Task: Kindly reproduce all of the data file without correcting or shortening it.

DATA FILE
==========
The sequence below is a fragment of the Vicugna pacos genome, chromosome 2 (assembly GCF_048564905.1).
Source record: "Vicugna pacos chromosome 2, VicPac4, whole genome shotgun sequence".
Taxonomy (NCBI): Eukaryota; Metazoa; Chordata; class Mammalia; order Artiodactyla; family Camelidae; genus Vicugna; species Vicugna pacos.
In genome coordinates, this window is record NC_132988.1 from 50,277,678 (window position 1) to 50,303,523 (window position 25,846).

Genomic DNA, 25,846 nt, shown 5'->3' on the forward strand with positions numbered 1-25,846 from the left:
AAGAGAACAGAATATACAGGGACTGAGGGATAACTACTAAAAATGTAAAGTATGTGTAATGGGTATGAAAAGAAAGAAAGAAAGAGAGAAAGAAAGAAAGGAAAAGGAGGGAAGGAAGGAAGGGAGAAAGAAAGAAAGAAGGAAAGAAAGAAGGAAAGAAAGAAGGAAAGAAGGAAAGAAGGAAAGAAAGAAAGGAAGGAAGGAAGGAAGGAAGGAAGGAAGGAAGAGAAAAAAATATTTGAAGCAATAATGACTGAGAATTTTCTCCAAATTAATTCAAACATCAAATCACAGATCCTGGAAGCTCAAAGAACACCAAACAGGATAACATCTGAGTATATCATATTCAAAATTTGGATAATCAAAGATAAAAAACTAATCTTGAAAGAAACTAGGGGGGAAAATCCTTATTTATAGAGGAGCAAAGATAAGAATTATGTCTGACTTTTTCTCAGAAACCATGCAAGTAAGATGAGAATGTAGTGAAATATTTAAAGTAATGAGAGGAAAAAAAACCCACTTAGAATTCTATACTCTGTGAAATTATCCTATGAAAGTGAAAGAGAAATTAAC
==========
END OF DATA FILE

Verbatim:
The sequence below is a fragment of the Vicugna pacos genome, chromosome 2 (assembly GCF_048564905.1).
Source record: "Vicugna pacos chromosome 2, VicPac4, whole genome shotgun sequence".
Taxonomy (NCBI): Eukaryota; Metazoa; Chordata; class Mammalia; order Artiodactyla; family Camelidae; genus Vicugna; species Vicugna pacos.
In genome coordinates, this window is record NC_132988.1 from 50,277,678 (window position 1) to 50,303,523 (window position 25,846).

Genomic DNA, 25,846 nt, shown 5'->3' on the forward strand with positions numbered 1-25,846 from the left:
AAGAGAACAGAATATACAGGGACTGAGGGATAACTACTAAAAATGTAAAGTATGTGTAATGGGTATGAAAAGAAAGAAAGAAAGAGAGAAAGAAAGAAAGGAAAAGGAGGGAAGGAAGGAAGGGAGAAAGAAAGAAAGAAGGAAAGAAAGAAGGAAAGAAAGAAGGAAAGAAGGAAAGAAGGAAAGAAAGAAAGGAAGGAAGGAAGGAAGGAAGGAAGGAAGGAAGAGAAAAAAATATTTGAAGCAATAATGACTGAGAATTTTCTCCAAATTAATTCAAACATCAAATCACAGATCCTGGAAGCTCAAAGAACACCAAACAGGATAACATCTGAGTATATCATATTCAAAATTTGGATAATCAAAGATAAAAAACTAATCTTGAAAGAAACTAGGGGGGAAAATCCTTATTTATAGAGGAGCAAAGATAAGAATTATGTCTGACTTTTTCTCAGAAACCATGCAAGTAAGATGAGAATGTAGTGAAATATTTAAAGTAATGAGAGGAAAAAAAACCCACTTAGAATTCTATACTCTGTGAAATTATCCTATGAAAGTGAAAGAGAAATTAAC